in­spir­ing tales

The Star Malaysia - Star2 - - TV - Re­view by CATHER­INE TAY­LOR Gold Boy, Emer­ald Girl

Be moved by Gold Boy, Emer­ald Girl from Cather­ine Tay­lor.

Author: Yiyun Li Pub­lisher: Fourth Es­tate, 221 pages

YIYUN Li orig­i­nally em­i­grated from Bei­jing to the United States to study medicine, yet ended up a grad­u­ate of the pres­ti­gious Iowa Writ­ers’ Work­shop. That medicine’s loss is lit­er­a­ture’s gain has been am­ply shown by her first col­lec­tion of sto­ries, the multi-award-win­ning A Thou­sand Years Of Good Prayers and a novel, The Va­grants.

In this sec­ond col­lec­tion, com­par­isons of Li to Chekhov and to Wil­liam Trevor hold true – the econ­omy of words, the melan­cholic lives, a cer­tain re­signed prag­ma­tism. In Li’s case, the bruis­ing decades-long af­ter­math of the Cul­tural Revo­lu­tion en­sures that po­lit­i­cal res­o­nance and bru­tal re­al­i­ties are om­nipresent. The drab­ness of the land­scape, mud­coloured or som­bre grey with a rare flash of red aza­leas, echoes this acutely.

Young fe­male Chi­nese army re­cruits, home­sick and un­der­fed, are en­tranced by their first sight of snow – yet freez­ing con­di­tions back at bar­racks mean that one by one they all suc­cumb to frost­bite. Three gig­gling girls, “sworn sis­ters” de­spite the au­thor­i­ties’ de­nounce­ment of acts of bond­ing as symp­to­matic of a “nox­ious feu­dal legacy”, are charm­ingly cap­tured on film by an ami­able pho­tog­ra­pher. Now in her 60s, one of the trio chillingly re­calls that she was “the first one in town to be beaten to death by the young Red Guards”.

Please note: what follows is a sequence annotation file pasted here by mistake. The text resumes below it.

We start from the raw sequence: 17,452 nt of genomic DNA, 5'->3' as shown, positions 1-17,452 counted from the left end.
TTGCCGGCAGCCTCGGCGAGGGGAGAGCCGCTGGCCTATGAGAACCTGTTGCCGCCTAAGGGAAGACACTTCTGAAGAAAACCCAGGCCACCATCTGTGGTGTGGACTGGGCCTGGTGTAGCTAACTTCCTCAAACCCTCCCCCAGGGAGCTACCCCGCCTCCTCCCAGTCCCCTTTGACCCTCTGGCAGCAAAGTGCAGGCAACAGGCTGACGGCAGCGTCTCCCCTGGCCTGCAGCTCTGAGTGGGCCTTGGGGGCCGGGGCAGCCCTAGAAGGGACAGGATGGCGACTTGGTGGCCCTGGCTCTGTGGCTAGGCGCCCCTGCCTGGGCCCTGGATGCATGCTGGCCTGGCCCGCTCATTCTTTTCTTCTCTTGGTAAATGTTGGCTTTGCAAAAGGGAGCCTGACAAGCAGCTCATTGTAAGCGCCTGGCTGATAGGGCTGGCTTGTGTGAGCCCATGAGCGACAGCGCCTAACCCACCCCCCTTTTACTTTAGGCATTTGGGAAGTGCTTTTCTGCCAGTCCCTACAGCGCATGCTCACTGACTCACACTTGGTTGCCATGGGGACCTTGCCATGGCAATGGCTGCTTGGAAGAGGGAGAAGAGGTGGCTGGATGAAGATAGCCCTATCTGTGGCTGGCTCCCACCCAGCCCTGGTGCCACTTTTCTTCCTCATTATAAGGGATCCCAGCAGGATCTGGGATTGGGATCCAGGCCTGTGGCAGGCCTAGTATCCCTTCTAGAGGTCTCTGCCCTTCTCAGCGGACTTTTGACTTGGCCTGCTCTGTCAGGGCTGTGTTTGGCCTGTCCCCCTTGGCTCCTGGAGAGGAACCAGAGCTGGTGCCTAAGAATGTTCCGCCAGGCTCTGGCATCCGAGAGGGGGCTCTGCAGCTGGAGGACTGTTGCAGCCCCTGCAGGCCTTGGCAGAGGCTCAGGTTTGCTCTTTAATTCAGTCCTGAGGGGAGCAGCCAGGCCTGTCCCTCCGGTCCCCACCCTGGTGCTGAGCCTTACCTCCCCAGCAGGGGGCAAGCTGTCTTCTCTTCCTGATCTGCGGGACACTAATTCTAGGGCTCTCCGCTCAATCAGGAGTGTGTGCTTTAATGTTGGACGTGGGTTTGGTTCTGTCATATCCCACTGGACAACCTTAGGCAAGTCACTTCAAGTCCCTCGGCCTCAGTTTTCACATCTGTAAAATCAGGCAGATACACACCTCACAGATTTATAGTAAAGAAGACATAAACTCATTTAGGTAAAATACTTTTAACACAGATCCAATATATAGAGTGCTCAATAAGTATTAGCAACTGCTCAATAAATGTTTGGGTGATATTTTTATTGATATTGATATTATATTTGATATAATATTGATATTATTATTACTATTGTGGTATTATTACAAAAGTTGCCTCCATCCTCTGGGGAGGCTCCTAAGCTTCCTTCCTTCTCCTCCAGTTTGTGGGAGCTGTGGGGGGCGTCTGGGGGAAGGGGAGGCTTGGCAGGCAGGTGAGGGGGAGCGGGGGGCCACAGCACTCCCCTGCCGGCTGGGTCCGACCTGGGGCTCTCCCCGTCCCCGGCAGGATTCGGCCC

Li pays close at­ten­tion to the older gen­er­a­tion, baf­fled by the shrill moral rec­ti­tude of their priv­i­leged grand­chil­dren, Amer­i­cabound on gen­er­ous schol­ar­ships. “I have noth­ing to say about this world,” ex­plains a 90-year-old who has wit­nessed al­most a cen­tury of up­heaval, in re­sponse to a teenager post­ing a vit­ri­olic blog to shame her adul­ter­ous fa­ther.

Prison is a highly dis­turb­ing al­le­gor­i­cal piece about own­er­ship of body and soul, in which a cou­ple at­tempt to as­suage their grief for their dead daugh­ter by pay­ing a young il­lit­er­ate woman to act as a sur­ro­gate mother.

In the ti­tle story, the Gold Boy and Emer­ald Girl – mis­matched be­cause their ro­man­tic im­pulses lie in op­pos­ing di­rec­tions – must de­cide whether they will join to­gether to “make a world that will ac­com­mo­date their lone­li­ness”.

There is so much lone­li­ness in these tales, so much death and de­par­ture. Li is an ex­cep­tional writer, hold­ing up a mir­ror not only to the Chi­nese di­as­pora but through it to the en­tire tar­nished world. What is re­flected back is hum­bling and in­spir­ing. – © The Daily Tele­graph UK 2010

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